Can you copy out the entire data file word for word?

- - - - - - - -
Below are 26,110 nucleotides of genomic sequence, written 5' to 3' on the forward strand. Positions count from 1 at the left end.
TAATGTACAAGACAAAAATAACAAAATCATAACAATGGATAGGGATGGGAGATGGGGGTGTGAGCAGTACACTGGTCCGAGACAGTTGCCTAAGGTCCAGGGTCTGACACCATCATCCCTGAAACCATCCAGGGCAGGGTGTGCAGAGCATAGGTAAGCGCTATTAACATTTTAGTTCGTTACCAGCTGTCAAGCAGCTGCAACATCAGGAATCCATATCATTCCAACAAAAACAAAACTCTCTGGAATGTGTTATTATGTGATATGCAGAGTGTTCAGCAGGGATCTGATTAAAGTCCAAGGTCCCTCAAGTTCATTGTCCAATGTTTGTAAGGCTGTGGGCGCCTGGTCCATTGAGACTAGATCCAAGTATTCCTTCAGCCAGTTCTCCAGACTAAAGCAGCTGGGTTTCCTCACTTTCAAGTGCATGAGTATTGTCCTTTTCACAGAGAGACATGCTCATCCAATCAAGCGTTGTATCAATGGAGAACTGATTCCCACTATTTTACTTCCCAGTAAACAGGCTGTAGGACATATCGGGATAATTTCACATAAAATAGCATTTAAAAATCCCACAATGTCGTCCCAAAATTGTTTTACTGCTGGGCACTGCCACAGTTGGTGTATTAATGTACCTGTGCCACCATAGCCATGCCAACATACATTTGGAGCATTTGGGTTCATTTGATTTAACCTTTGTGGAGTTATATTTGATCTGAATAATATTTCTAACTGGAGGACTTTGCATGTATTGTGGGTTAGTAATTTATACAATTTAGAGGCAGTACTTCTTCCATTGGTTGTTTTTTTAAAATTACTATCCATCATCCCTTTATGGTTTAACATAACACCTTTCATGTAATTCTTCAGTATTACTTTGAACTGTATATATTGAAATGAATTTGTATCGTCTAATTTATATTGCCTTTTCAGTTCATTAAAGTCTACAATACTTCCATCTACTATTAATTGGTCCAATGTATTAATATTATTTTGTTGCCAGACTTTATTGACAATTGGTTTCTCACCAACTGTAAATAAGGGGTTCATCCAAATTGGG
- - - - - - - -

Below are 26,110 nucleotides of genomic sequence, written 5' to 3' on the forward strand. Positions count from 1 at the left end.
TAATGTACAAGACAAAAATAACAAAATCATAACAATGGATAGGGATGGGAGATGGGGGTGTGAGCAGTACACTGGTCCGAGACAGTTGCCTAAGGTCCAGGGTCTGACACCATCATCCCTGAAACCATCCAGGGCAGGGTGTGCAGAGCATAGGTAAGCGCTATTAACATTTTAGTTCGTTACCAGCTGTCAAGCAGCTGCAACATCAGGAATCCATATCATTCCAACAAAAACAAAACTCTCTGGAATGTGTTATTATGTGATATGCAGAGTGTTCAGCAGGGATCTGATTAAAGTCCAAGGTCCCTCAAGTTCATTGTCCAATGTTTGTAAGGCTGTGGGCGCCTGGTCCATTGAGACTAGATCCAAGTATTCCTTCAGCCAGTTCTCCAGACTAAAGCAGCTGGGTTTCCTCACTTTCAAGTGCATGAGTATTGTCCTTTTCACAGAGAGACATGCTCATCCAATCAAGCGTTGTATCAATGGAGAACTGATTCCCACTATTTTACTTCCCAGTAAACAGGCTGTAGGACATATCGGGATAATTTCACATAAAATAGCATTTAAAAATCCCACAATGTCGTCCCAAAATTGTTTTACTGCTGGGCACTGCCACAGTTGGTGTATTAATGTACCTGTGCCACCATAGCCATGCCAACATACATTTGGAGCATTTGGGTTCATTTGATTTAACCTTTGTGGAGTTATATTTGATCTGAATAATATTTCTAACTGGAGGACTTTGCATGTATTGTGGGTTAGTAATTTATACAATTTAGAGGCAGTACTTCTTCCATTGGTTGTTTTTTTAAAATTACTATCCATCATCCCTTTATGGTTTAACATAACACCTTTCATGTAATTCTTCAGTATTACTTTGAACTGTATATATTGAAATGAATTTGTATCGTCTAATTTATATTGCCTTTTCAGTTCATTAAAGTCTACAATACTTCCATCTACTATTAATTGGTCCAATGTATTAATATTATTTTGTTGCCAGACTTTATTGACAATTGGTTTCTCACCAACTGTAAATAAGGGGTTCATCCAAATTGGG